LHHSAt Richardson ISD’s admin building, the day TEA announces public accountability ratings for Texas public schools is a little like report card day used to be at the four-child Toler house. Some kids (and some campuses) are up. Some are down. One child may have boosted his grades in one subject, one demographic subgroup has seen scores fall in another academic area. It can be a roller coaster ride without the candy apple. In this case, big stakes and big money are at risk, including teacher salaries and home property values. Realtors say home buyers are drawn to schools with strong academic reputations and carefully avoid others considered “struggling.”

If you read last Friday’s edition of the Dallas Morning News, you may have been buoyed by the chart that gives Lake Highlands High School a star for being in the “Top 25.” You have to read the fine print to see that – while that’s accurate, it’s a measure of “student progress.” Our kids showed improvement over their past academic performance.

The Texas Education Agency reported 4 measures – (1) student achievement, (2) student progress, (3) closing performance gaps, and (4) postsecondary readiness. Only in student progress were we first in RISD. Lake Highlands High School ranked last in the other three measures when compared to the other RISD high schools.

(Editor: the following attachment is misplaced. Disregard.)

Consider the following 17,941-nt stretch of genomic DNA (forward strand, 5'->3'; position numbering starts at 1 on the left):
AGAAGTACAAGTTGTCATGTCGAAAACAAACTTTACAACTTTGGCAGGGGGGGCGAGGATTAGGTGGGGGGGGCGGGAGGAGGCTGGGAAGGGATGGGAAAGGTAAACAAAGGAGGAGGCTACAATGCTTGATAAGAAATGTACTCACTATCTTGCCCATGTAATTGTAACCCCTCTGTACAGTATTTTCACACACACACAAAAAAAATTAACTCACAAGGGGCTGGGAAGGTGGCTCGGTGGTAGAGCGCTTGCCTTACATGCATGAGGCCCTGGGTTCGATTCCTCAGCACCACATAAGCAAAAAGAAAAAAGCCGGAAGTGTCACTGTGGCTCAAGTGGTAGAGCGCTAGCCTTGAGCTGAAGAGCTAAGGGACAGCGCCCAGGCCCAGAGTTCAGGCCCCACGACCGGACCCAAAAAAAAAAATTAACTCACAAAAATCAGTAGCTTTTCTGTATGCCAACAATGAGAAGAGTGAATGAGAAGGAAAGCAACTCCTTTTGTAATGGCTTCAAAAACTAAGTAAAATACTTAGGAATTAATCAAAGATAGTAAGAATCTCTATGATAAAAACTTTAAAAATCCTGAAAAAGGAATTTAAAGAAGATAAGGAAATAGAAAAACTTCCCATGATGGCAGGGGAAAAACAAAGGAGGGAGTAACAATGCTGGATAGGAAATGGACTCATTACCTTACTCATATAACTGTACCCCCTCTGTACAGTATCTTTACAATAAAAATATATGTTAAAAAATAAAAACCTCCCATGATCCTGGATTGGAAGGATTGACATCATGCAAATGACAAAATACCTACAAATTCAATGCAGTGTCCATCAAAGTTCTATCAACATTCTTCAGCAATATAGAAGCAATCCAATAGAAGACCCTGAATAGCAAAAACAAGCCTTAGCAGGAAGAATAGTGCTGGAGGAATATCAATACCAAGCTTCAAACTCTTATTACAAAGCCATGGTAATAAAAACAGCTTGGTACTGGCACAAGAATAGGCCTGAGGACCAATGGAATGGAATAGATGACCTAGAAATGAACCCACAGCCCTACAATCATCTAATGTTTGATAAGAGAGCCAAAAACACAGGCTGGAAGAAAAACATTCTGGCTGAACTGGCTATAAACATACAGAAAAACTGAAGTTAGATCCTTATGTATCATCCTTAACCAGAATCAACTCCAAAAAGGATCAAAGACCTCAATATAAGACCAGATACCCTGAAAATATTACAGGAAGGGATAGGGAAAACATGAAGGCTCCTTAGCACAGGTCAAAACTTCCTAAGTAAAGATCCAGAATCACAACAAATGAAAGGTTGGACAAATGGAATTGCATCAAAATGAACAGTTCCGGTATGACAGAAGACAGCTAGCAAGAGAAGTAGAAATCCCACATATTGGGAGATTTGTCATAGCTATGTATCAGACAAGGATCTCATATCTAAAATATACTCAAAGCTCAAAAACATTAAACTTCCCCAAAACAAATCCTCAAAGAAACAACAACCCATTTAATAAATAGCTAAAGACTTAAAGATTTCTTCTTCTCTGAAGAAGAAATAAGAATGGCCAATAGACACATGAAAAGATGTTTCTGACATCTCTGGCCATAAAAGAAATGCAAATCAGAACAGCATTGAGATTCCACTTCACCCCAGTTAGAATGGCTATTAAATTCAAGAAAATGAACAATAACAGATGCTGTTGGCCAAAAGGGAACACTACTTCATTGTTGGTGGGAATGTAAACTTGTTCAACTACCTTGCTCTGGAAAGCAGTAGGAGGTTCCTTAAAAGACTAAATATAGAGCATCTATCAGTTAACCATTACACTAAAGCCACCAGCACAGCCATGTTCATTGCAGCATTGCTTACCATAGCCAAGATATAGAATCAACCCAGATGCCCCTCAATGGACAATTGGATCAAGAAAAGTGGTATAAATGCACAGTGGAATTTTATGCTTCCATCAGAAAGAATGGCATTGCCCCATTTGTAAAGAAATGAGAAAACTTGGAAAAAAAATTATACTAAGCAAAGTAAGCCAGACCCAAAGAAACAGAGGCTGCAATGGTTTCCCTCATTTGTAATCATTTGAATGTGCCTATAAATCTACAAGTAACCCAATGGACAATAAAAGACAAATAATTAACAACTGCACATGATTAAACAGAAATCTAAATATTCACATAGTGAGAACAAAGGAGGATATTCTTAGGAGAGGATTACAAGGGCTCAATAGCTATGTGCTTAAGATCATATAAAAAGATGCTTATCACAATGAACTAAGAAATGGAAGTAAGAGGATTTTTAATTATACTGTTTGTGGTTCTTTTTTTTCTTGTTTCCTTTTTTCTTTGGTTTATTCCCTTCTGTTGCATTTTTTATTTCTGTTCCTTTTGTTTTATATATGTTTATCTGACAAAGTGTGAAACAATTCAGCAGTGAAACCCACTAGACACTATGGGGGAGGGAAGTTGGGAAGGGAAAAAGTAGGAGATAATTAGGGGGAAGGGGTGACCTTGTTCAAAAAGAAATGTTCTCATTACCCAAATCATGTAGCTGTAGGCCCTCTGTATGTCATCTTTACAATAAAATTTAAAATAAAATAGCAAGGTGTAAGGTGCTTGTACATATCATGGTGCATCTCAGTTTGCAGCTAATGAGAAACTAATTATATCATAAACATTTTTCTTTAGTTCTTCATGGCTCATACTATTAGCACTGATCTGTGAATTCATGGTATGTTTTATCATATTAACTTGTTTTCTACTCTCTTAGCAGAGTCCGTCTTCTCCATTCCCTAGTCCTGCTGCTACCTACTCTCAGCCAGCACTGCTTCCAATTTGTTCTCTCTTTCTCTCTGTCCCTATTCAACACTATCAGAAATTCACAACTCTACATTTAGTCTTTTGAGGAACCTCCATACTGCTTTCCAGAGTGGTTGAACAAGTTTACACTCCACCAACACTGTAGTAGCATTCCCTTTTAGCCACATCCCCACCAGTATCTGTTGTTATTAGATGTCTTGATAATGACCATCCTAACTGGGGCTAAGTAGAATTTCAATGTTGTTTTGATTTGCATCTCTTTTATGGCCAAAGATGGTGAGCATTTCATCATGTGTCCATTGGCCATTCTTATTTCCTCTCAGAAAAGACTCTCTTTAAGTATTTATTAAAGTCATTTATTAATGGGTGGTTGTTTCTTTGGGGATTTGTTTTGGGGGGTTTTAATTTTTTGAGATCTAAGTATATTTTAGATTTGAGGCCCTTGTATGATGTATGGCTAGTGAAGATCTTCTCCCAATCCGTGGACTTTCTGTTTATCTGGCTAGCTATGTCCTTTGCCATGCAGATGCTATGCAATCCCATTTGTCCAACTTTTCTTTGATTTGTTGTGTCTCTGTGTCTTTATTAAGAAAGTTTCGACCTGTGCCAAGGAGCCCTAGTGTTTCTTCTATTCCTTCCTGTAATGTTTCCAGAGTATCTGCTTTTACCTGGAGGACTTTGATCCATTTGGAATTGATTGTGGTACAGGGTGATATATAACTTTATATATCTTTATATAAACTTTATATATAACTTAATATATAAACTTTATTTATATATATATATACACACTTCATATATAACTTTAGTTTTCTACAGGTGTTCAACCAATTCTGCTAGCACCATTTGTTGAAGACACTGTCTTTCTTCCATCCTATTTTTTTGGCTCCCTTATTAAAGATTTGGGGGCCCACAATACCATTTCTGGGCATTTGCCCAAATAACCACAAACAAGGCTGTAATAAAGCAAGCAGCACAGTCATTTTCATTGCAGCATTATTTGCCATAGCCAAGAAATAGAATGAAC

Now, make no mistake, Lake Highlands and the other RISD high schools performed well. Lake Highlands met state standards and earned distinction in three areas – academic achievement in Reading/English/Language Arts, academic achievement in Mathematics, and ranking in the top 25% statewide in individual student progress. In most instances, scores improved.

But, for the competitive among us, and for those who seek continuous improvement for our kids and our neighborhood, a graduation rate of 87.4% is simply not acceptable. (No other RISD high school fell below Berkner’s 92.5%. The grad rate is the TEA’s primary measure of postsecondary readiness.)

Our achievement gap between the haves and the have-nots remains a chasm too large for many LH kids to overcome. The percentage of tests passed by all students in all subjects at LHHS is 82, but for white students, it’s 96. At no other RISD school is the gap that big.

On the other hand, in fairness to teachers and staff, I’ve witnessed LHHS students head off to college this week academically equipped as well as any in the country. My coverage in the spring of award winners and scholarship recipients left me awestruck of their accomplishments and grateful to educators and administrators who’ve prepared them well.

But we still have work to do.